What does Princeton look for in its applicants?
We review each application individually to get a sense of that student’s particular combination of strengths. We don't have a profile of the ideal applicant or the ideal class. In fact, one of Princeton’s greatest strengths is the variety of talents, personal qualities, experiences and points of view in each incoming class. There are some qualities we hope all Princeton students share: integrity, a deep interest in learning and a devotion to both academic and non-academic pursuits. Many students also bring distinctive academic and extracurricular talents and achievements. Beyond those fundamental qualities, we consider how each candidate might contribute to the community we will bring together for that year’s class.
Is different weight given to different parts of the application?
No. We do not have a formula for weighting different parts of the application. While the transcript is the most important part of an application, we consider all of the components of each application and consider each applicant’s particular strengths.
How does Princeton measure academic promise?
We include many factors in our assessment, particularly a student’s secondary school program and record, as well as standardized test results, and teacher and counselor recommendations. All these components are taken into consideration when we evaluate a student’s high school performance. We value liveliness of mind, motivation, creativity, perseverance and independent thought. A prospective student’s intellectual curiosity and academic excellence are the most important factors in our decision.
Are minimum grade-point averages, class ranks or test scores required for admission?
No. There are no cutoffs. We consider all of these measures within the context of each applicant’s school and situation. Our most promising candidates tend to earn strong grades and have comparatively high scores on standardized tests. We also look at other parts of the application, including teacher references and essays, to learn more about what kind of student you are and how you approach learning.
Do weighted grades or class rank matter in the evaluation of applications?
In trying to get a sense of the strength of the academic program you have pursued in high school, we look at your transcript course by course and consider all the information your school provides about your academic performance. We also ask the school official completing your School Report to comment on the rigor of your academic program in the context of what is available at your school. Weighted grades or class rank can be another measure of the strength of your academic program as compared with other students who also have many As, but we give equal consideration to applicants from schools that don’t weight grades or rank.
To what extent are extracurricular activities considered in the application process?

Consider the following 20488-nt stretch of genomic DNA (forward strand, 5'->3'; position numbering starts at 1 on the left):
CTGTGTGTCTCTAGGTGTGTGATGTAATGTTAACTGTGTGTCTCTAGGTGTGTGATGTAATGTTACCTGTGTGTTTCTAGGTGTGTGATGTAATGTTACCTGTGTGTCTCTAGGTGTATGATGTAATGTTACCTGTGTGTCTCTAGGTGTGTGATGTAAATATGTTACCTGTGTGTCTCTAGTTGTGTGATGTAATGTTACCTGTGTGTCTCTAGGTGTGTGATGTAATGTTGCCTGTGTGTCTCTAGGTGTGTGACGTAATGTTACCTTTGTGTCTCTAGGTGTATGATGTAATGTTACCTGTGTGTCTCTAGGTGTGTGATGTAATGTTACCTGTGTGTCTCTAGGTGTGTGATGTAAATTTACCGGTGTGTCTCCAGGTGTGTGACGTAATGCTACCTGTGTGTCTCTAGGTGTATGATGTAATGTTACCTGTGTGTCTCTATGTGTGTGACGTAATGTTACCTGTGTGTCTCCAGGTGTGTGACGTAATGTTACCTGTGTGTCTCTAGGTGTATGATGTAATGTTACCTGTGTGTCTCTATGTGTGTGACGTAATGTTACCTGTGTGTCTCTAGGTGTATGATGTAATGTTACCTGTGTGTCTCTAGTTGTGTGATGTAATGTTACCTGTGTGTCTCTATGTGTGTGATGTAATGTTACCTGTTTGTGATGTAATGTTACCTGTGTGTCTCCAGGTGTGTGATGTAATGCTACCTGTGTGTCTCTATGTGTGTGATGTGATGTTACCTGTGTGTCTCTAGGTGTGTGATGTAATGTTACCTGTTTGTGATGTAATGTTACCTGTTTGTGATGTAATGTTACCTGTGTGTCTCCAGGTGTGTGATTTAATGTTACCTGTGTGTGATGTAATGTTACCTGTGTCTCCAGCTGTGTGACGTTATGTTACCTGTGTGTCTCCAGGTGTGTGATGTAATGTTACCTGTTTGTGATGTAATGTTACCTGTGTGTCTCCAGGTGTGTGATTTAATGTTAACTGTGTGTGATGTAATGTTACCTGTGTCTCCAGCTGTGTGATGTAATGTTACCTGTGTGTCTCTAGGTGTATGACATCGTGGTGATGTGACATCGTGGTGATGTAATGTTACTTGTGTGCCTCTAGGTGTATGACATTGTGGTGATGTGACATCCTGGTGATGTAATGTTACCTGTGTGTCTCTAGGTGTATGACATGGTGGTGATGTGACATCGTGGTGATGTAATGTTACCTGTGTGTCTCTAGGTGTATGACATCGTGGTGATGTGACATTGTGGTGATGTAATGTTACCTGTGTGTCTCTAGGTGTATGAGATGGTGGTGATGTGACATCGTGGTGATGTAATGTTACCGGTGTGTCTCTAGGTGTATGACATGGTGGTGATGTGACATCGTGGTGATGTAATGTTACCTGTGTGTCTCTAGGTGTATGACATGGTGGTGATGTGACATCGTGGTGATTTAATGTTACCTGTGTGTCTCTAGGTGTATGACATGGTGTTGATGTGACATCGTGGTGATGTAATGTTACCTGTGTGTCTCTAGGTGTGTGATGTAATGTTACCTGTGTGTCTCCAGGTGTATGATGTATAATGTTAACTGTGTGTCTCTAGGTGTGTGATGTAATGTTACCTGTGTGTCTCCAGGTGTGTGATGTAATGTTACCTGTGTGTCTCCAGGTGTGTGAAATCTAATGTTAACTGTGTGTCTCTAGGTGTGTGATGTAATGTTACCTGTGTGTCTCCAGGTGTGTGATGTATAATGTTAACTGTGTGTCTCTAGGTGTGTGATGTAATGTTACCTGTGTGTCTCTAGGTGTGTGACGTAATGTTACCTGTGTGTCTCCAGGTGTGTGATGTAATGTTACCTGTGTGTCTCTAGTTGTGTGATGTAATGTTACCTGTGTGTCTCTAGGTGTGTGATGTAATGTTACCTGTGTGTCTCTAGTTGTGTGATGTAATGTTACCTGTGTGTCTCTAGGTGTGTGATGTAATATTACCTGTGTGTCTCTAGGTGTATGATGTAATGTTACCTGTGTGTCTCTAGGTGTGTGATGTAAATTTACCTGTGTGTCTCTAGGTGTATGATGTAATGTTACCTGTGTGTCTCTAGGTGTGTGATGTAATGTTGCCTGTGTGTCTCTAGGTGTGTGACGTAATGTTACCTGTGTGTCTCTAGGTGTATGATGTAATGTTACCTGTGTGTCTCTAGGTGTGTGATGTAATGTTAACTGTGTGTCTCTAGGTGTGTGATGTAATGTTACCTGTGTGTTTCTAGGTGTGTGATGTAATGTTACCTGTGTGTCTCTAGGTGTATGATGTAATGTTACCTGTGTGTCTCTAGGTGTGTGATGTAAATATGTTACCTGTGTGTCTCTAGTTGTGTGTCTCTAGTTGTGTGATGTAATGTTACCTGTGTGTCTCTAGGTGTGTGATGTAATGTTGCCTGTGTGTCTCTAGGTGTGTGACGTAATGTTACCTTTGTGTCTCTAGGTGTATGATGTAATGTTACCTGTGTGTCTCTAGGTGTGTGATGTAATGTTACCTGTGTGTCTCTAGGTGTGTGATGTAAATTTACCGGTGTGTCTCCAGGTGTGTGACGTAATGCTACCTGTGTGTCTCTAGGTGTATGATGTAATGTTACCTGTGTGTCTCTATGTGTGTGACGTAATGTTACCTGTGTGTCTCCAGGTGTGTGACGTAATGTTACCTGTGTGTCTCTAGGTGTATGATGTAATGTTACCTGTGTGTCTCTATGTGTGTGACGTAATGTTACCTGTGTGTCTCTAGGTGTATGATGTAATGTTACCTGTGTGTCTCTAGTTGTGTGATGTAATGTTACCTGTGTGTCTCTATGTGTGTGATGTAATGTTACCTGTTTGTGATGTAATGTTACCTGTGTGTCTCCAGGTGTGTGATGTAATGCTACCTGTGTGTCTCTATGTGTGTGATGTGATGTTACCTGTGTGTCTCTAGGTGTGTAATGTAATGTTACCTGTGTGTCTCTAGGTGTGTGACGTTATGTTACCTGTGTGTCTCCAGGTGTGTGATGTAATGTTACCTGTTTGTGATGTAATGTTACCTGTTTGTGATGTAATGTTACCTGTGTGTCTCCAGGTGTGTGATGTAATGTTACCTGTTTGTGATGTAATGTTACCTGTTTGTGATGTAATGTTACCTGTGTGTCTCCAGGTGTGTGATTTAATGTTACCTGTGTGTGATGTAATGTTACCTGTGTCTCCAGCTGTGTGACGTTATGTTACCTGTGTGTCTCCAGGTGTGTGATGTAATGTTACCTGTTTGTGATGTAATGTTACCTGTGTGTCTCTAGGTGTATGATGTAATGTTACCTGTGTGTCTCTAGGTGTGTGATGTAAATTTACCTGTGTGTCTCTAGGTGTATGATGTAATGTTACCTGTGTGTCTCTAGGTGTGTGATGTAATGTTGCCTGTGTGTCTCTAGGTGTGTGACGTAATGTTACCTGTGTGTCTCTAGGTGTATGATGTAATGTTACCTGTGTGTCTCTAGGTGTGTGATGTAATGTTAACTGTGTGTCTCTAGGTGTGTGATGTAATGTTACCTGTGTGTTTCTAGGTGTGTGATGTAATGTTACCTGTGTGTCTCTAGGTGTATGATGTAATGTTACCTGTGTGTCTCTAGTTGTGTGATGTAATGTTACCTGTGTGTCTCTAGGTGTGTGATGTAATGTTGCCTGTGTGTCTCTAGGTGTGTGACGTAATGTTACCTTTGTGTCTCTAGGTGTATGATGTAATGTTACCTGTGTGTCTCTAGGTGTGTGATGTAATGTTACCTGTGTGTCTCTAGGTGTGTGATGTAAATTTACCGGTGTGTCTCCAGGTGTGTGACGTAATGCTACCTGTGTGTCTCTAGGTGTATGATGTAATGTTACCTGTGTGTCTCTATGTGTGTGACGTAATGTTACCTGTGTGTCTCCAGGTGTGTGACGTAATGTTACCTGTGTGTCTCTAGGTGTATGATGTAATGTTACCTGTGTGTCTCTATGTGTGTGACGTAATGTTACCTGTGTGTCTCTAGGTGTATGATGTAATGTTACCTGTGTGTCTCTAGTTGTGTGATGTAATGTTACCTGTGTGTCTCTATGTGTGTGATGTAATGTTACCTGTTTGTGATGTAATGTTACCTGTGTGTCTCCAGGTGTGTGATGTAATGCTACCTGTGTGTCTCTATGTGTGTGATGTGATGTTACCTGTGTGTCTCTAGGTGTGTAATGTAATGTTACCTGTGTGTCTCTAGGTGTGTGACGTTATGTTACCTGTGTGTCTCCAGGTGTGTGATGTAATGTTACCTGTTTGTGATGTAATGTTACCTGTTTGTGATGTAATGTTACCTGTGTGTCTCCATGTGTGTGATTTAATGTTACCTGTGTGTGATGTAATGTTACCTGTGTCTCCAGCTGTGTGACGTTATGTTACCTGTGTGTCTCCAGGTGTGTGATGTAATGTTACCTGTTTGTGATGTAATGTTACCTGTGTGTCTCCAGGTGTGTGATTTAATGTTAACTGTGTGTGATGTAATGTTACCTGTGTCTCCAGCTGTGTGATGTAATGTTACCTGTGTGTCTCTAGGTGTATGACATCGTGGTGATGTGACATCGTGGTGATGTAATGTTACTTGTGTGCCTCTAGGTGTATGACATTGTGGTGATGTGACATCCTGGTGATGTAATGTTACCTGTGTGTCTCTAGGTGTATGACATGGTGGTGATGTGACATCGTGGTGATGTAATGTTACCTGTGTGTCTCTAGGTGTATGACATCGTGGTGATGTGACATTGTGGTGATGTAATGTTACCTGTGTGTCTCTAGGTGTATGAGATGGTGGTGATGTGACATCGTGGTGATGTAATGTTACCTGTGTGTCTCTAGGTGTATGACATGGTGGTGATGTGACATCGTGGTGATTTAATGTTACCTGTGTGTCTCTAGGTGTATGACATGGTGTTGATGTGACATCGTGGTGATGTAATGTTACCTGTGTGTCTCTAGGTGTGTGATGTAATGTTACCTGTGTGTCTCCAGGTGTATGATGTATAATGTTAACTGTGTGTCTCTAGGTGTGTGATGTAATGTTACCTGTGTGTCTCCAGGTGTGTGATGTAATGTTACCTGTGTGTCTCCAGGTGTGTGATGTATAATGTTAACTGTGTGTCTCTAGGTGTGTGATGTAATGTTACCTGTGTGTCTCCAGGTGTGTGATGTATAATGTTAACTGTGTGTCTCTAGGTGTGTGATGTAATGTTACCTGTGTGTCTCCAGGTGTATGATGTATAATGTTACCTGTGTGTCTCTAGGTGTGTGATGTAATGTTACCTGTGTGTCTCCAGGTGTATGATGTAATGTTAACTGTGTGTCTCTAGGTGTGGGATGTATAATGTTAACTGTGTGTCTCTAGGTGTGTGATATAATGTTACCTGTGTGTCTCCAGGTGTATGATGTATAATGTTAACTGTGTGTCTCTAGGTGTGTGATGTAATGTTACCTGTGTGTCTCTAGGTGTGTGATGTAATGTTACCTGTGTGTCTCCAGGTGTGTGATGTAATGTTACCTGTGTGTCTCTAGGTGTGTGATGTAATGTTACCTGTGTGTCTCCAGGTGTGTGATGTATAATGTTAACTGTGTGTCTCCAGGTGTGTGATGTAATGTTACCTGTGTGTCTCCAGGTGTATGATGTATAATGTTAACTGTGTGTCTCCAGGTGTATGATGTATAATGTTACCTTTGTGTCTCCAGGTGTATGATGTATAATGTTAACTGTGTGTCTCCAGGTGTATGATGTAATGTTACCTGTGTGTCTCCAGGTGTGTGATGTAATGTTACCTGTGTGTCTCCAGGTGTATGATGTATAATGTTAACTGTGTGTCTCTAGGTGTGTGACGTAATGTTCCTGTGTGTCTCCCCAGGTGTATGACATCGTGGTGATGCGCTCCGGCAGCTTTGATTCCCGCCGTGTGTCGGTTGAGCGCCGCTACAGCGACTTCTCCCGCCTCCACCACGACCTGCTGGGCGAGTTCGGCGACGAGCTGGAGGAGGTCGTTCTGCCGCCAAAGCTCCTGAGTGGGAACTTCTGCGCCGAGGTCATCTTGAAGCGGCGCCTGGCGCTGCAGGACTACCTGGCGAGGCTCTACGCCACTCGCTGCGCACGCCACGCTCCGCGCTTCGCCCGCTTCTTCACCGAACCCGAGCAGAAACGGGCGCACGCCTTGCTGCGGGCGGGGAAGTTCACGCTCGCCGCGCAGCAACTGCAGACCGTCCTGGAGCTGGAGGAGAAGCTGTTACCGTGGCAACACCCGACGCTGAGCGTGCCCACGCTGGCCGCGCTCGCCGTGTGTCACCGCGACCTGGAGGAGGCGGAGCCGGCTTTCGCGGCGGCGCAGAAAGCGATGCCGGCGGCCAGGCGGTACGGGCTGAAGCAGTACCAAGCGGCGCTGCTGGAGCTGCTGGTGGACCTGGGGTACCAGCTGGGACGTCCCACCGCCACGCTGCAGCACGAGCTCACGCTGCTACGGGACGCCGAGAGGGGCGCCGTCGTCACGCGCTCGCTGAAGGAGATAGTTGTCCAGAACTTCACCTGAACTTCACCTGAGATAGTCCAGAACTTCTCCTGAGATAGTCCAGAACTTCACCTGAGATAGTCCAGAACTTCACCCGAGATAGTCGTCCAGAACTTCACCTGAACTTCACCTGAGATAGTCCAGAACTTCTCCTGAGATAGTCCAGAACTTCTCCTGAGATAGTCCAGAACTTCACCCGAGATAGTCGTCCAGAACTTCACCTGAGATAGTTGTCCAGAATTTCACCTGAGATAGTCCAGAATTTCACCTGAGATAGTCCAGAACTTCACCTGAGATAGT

In addition to academic qualifications, we are interested in the talents and interests you would bring to Princeton outside the classroom. We don't value one type of activity over another. Rather, we appreciate sustained commitment to the interests you have chosen to pursue. Some of the students we admit have one well-honed talent; others have participated in a range of activities. We take particular note of leadership and exceptional talents or accomplishments.
Does Princeton limit the number of students who can be admitted from a particular school?
No. We will look at your application individually, in comparison with the entire applicant pool, not only in comparison to applications from other students at your school.
Will my choice of a main field of study affect my chance for admission?
On the application we ask you to indicate the degree program (A.B., B.S.E. or undecided) and the departments that most interest you. These choices don't affect your chances for admission, nor do they commit you to a particular course of study. We look closely at the math and science background of students interested in the B.S.E. program, and we consider every applicant’s abilities across the academic subjects. Princeton engineering students choose a field of concentration (major) after one year and liberal-arts students after two years. More than 70 percent of our undergraduates are majoring in fields different from those they indicated when they applied.
Are senior year grades considered when evaluating applications?
Your counselor is asked to send us your first semester or first trimester grades with the Mid Year Report. It is important that you continue to excel in your classes during your final year of high school. If you are admitted, your counselor is asked to send us your final grades for the senior year with the Final Report. Admission is conditional upon your successful completion of the senior year. Princeton reserves the right to withdraw an offer of admission if there is a significant drop in your academic performance between January and June of your senior year.